Cynthia V. Lusilu is a transdisciplinary designer and researcher working around ways of engaging with people through design thinking and participatory practices.


    ︎WHO AM I?




“I've learned that
people will forget what you said, people will forget what you did, but people will never forget how you made them feel.”

Maya Angelou

I am Cynthia Voza Lusilu, transdisciplinary designer born and raised in Paris. I am interested in working with people to collaboratively reimagine ways of learning, thinking, and making. With a background in user experience design, my work consists of working closely with communities, and various stakeholders to co-design physical and digital products to create change in society. ︎

I have been working as a UX designer alongside a variety of businesses and non-profit organizations these last couple of years (download my resume).

I am currently a designer in residence at the Design Museum where I am how design can  promote positive mental health in Black British communities, and provide resources to promote wellbeing and emotional awareness.

I also Humane Designer at CIVIC SQUARE, a Birmingham-based organisation that aims at building the social and civic infrastructure for neighbourhoods of the 21st century.  


For commercial inquiries please feel free to contact me at cynthia.voza[at]

Let’s keep in touch for further collaborations! ︎




© 2021 Cynthia Voza Lusilu.  All rights reserved.

MANIFESTO ︎               MANIFESTO ︎               MANIFESTO ︎               MANIFESTO ︎               MANIFESTO ︎


Put care first.


“...We suggest that caring be viewed as a species activity that includes everything that we do to maintain, continue, and repair our ‘world’ so that we can live in it as well as possible. That world includes our bodies, our selves, and our environment, all of which we seek to interweave in a complex, life-sustaining web.”
— Joan C. Tronto


Stay focus.

Stay curious.

“Keep the child within alive. A child never tires of hearing the birds sing, never gets bored looking at flowers.”
— Mata Amritanandamayi


Don’t isolate,

“Without community, there is no liberation… But community must not mean a shedding of our differences, nor the pathetic pretense that these differences do not exist. ”
— Audre Lorde


Think systems
before artifacts.

“Remember, always, that everything you know, and everything everyone knows, is only a model. Get your model out there where it can be viewed. Invite others to challenge your assumptions and add their own.”
— Donella H. Meadows


Challenge the
status quo.

“Hard to love a design industry that monopolizes the privilege of a solution whilst structurally rejecting responsibility for the problem.”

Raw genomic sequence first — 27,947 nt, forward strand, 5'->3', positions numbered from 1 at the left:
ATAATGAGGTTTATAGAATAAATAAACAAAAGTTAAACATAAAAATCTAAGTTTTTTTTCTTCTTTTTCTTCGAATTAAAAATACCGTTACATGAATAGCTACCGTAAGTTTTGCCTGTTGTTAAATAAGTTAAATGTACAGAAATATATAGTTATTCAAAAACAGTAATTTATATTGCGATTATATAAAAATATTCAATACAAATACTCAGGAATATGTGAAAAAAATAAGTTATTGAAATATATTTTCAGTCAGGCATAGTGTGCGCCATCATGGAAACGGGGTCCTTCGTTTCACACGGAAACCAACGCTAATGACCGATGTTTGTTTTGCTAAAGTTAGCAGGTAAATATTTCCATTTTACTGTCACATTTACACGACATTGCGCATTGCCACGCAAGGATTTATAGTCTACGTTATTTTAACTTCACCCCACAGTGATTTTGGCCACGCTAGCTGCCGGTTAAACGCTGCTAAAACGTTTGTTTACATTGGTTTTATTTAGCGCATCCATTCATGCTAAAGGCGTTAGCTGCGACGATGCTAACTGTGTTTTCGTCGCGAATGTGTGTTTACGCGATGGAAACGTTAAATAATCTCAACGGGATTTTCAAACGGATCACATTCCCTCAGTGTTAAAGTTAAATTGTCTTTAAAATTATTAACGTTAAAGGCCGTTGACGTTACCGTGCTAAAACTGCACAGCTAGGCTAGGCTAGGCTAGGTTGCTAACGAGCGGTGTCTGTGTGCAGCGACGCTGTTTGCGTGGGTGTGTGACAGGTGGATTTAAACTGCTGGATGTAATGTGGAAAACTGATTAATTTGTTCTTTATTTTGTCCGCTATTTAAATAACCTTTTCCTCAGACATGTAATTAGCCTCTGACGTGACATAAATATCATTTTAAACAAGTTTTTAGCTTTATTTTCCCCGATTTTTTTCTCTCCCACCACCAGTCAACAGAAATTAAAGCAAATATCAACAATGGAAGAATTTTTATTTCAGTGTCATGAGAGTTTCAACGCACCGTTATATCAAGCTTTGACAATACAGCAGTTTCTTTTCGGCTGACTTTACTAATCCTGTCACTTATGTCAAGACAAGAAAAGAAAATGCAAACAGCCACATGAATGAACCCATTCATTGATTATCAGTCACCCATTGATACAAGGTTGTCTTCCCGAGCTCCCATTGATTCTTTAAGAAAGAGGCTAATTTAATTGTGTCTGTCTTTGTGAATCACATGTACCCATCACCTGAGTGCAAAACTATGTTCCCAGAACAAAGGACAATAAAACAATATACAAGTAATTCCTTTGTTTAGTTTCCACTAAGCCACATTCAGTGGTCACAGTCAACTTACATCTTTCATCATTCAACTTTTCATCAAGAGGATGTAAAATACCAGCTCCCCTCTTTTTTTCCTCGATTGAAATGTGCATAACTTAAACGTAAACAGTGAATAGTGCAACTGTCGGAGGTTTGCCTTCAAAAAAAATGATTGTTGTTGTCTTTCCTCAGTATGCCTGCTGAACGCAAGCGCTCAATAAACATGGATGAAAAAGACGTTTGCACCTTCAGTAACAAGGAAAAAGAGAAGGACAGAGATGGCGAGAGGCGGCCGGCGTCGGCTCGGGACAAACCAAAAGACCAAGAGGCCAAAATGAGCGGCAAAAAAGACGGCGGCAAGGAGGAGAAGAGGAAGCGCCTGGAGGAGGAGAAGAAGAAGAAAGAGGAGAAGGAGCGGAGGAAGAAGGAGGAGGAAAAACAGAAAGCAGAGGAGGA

— David Rudnick


Trust yourself
beforethe process.

“It always seem impossible until it’s done.”
— Nelson Mandel

© Photography: (1) Timothy Goodman • (4) Devostock • (5) Unknown.


healing chronicles –––– MA Design, Goldsmiths College

healing chronicles is a 2 in 1 project approaching the issue of mental health and emotional wellness through the meaning of objects and storytelling. 

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Specifically designed from a culturally sensitive perspective, healing chronicles is composed of two pieces:
  1. A magazine made up of selected stories from Black Britons living in South London.
  2. A playful toolkit to foster dialogue through creative means between care providers and the general public by developing reciprocal understanding and empathic resonance to support health literacy.


My role
End-to-end product design from
research to conception, prototyping 
and visualization 

Project time
September 2019 (ongoing)

London (UK)
Mental illnesses are spreading at alarming rates in the UK. According to the 2014 Adult Psychiatric Morbidity Survey, a sixth of the population in England aged 16 to 64 have a mental health problem. Among minorities, Black people are disproportionately impacted: African-Caribbean people living in the UK are more likely to be diagnosed with severe mental illnesses than any other ethnicity.

Through this design project and writing autoethnography, I intended to raise questions about how to challenge current narratives on mental and emotional health that particularly affect the Black British community/ies from the inside out.

healing chronicles research methods were used during #Hackthehospitalday, a full-day workshop commissioned by the Sandwell and West Birmingham Hospitals NHS Trust in December 2019.


Preliminary directions
This research study stands at the core of my personal fields of interest in relation to my design practice. It prompted me to work on emotional wellness within the Black populations living in the UK, and ask myself the following questions:

  1. How to design ways to talk about mental health within the Black British community/ies? 

  2. How to position myself as a designer when engaging with a community I self-identify with? 

  3. How to manage power relations? What are the implications and limitations?

Brainstorming wall